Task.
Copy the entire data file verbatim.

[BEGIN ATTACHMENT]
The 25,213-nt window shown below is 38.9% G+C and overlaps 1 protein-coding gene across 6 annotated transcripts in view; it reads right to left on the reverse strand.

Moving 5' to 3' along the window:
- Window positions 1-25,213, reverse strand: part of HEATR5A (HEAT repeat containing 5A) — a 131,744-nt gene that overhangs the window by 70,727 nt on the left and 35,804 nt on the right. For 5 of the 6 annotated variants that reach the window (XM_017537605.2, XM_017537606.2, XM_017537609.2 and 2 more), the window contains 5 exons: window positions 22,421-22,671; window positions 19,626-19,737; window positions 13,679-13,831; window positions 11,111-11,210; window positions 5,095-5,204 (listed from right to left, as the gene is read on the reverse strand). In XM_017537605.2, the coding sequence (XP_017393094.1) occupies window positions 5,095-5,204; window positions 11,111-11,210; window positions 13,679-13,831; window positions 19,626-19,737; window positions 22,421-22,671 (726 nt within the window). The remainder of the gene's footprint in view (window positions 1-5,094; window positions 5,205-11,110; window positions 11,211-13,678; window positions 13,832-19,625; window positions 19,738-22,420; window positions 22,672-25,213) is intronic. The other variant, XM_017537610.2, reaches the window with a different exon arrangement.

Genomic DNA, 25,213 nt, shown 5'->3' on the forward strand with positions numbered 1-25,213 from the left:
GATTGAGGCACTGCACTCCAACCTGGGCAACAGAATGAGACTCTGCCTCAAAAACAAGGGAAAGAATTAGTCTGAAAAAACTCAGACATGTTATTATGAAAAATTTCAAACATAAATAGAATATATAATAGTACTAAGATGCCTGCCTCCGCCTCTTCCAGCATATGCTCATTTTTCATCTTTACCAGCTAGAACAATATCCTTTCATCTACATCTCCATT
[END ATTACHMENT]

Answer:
The 25,213-nt window shown below is 38.9% G+C and overlaps 1 protein-coding gene across 6 annotated transcripts in view; it reads right to left on the reverse strand.

Moving 5' to 3' along the window:
- Window positions 1-25,213, reverse strand: part of HEATR5A (HEAT repeat containing 5A) — a 131,744-nt gene that overhangs the window by 70,727 nt on the left and 35,804 nt on the right. For 5 of the 6 annotated variants that reach the window (XM_017537605.2, XM_017537606.2, XM_017537609.2 and 2 more), the window contains 5 exons: window positions 22,421-22,671; window positions 19,626-19,737; window positions 13,679-13,831; window positions 11,111-11,210; window positions 5,095-5,204 (listed from right to left, as the gene is read on the reverse strand). In XM_017537605.2, the coding sequence (XP_017393094.1) occupies window positions 5,095-5,204; window positions 11,111-11,210; window positions 13,679-13,831; window positions 19,626-19,737; window positions 22,421-22,671 (726 nt within the window). The remainder of the gene's footprint in view (window positions 1-5,094; window positions 5,205-11,110; window positions 11,211-13,678; window positions 13,832-19,625; window positions 19,738-22,420; window positions 22,672-25,213) is intronic. The other variant, XM_017537610.2, reaches the window with a different exon arrangement.

Genomic DNA, 25,213 nt, shown 5'->3' on the forward strand with positions numbered 1-25,213 from the left:
GATTGAGGCACTGCACTCCAACCTGGGCAACAGAATGAGACTCTGCCTCAAAAACAAGGGAAAGAATTAGTCTGAAAAAACTCAGACATGTTATTATGAAAAATTTCAAACATAAATAGAATATATAATAGTACTAAGATGCCTGCCTCCGCCTCTTCCAGCATATGCTCATTTTTCATCTTTACCAGCTAGAACAATATCCTTTCATCTACATCTCCATT